There is a Britney Spears slot machine in Las Vegas where she struts across the screen offering a bonus prize and asks, “Are you ready for this?” Well, ready or not, here comes something that is not nearly as much fun. In fact, I’d say this is the straw that broke the camel’s back.

$620 million for a new Travis County Expo Center!

$620 million for a new Travis County Expo Center!

Yes, you read that right – a price tag that is over twice as high as the failed bond proposition for a new civil and family courthouse! You can see the high cost estimate that totals up to $620 million in this PDF from Page 33 of the County’s draft report. There may be some lower estimates out there in Consultant-ville, but why not factor in the highest estimate and assume that the routine cost overruns will hit that amount in the long run?

Are You Ready for Some More?

Oh, and just when you thought that the plan for two commercial golf courses at Walter E. Long Park had been put to rest, guess what. They’…rrre…back!! The same developer who brought up the original proposal has launched an expanded version that includes a host of other grand ideas. And the Austin Parks Department is about to start…here we go again…a brand new master plan for the park. So, the awesomely expensive new Expo Center would only be one piece of a much bigger package. The neighborhoods near the park have waited for over 30 years for some well-deserved improvements. But a grand scheme for luxury development would only bring on more California-style gentrification. (Quick note on the golf courses – Keep in mind that the Austin City Charter clearly states that no City parkland can be leased or “otherwise alienated” without voter approval).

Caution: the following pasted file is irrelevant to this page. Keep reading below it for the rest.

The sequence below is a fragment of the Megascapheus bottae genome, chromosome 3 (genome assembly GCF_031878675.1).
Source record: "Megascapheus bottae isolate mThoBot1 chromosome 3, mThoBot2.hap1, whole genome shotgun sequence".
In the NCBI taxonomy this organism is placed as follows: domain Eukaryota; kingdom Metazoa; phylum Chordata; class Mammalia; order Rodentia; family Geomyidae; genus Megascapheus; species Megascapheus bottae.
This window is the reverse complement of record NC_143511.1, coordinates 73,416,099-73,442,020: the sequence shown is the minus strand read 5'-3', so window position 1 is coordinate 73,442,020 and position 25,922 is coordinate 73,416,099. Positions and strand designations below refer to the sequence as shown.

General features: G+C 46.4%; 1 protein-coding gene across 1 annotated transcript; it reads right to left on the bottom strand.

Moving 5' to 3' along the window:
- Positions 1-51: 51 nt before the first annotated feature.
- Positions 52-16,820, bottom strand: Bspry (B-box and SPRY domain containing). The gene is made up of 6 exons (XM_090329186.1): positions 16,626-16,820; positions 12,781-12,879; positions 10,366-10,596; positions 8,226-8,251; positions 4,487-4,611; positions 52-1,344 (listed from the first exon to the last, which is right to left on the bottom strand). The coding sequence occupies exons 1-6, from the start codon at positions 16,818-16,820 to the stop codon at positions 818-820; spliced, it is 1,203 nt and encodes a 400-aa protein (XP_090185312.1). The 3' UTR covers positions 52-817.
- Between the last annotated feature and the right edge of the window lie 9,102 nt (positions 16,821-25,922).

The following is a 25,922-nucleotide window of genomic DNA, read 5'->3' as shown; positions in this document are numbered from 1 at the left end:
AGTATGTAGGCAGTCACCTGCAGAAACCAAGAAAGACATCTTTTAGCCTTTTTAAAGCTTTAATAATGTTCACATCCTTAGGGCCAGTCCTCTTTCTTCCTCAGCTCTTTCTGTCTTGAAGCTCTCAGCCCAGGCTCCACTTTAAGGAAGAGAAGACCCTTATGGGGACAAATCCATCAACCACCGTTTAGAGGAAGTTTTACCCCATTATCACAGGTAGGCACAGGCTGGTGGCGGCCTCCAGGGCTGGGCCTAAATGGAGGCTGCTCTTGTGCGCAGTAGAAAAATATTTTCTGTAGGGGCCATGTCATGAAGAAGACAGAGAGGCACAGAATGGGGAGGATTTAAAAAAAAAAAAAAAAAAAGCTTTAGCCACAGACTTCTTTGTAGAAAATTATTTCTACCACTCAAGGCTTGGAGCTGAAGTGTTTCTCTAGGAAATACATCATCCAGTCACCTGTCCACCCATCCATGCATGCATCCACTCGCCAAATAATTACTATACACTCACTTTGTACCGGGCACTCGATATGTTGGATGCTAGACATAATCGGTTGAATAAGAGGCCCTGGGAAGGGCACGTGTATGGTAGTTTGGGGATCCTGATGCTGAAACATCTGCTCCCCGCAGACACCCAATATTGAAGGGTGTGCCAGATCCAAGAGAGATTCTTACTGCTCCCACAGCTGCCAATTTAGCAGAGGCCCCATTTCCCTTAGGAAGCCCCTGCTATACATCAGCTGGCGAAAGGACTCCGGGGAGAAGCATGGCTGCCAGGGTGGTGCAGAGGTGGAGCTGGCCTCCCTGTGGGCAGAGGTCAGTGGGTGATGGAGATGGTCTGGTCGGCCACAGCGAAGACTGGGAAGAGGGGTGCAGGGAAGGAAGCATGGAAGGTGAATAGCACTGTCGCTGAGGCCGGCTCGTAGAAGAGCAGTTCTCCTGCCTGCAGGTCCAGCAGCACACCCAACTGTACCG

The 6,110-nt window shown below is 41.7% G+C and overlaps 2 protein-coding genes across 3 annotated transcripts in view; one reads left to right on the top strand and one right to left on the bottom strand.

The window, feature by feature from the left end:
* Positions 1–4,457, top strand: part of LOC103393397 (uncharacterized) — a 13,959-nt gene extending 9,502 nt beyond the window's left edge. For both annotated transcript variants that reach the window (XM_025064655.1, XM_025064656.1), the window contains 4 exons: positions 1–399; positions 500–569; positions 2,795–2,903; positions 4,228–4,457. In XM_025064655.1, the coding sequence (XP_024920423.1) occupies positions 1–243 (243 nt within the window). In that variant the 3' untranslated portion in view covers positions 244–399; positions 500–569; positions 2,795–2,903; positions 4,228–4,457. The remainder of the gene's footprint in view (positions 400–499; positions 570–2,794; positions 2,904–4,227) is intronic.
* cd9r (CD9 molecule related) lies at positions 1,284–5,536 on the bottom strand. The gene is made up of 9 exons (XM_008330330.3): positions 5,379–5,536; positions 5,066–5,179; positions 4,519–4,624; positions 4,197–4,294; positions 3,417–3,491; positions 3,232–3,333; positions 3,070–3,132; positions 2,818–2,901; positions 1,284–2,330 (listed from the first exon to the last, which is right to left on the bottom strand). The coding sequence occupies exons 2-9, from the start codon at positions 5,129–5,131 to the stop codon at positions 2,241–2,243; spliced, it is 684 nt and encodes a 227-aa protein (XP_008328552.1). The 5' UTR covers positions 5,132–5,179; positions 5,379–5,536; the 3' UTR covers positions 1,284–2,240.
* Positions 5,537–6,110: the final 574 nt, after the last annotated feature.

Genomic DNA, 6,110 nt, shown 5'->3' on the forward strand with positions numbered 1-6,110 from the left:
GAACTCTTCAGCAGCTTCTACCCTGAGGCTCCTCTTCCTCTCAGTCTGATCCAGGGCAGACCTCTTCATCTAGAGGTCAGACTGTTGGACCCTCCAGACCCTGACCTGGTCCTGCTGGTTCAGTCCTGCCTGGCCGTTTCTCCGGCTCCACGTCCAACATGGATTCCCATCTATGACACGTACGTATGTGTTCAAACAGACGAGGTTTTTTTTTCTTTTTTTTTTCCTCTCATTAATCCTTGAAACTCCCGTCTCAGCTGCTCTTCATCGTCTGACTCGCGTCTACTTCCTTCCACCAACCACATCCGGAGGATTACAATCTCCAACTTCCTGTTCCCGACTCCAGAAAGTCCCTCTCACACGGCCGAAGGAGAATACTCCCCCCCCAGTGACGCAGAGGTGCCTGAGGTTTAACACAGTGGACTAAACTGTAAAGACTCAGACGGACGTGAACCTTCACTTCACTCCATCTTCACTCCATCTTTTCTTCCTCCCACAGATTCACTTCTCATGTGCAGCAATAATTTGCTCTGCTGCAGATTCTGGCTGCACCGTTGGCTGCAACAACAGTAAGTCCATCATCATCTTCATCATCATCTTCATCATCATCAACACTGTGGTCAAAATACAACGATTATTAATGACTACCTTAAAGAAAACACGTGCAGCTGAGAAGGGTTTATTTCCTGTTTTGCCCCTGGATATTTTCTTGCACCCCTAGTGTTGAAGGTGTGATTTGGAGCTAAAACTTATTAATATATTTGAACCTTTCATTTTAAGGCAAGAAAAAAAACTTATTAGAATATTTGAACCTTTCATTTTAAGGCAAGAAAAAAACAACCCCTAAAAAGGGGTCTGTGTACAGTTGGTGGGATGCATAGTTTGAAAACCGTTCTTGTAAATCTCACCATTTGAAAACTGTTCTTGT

Last year I addressed the big picture planning cost issue in another blog posting that conjured up images of the multiplying brooms in “The Sorcerer’s Apprentice.” Today I am still haunted by those images of a hapless office apprentice carrying two buckets full of planning reports. As the music gradually rises to a crescendo, the brooms take over his duties and they begin to multiply. A dozen buckets full of plans morphs into hundreds. Our only hope is to wake up the City Council and the Commissioners Court before it’s too late.

Brooms

Click here for a stereo video of “The Sorcerer’s Apprentice.”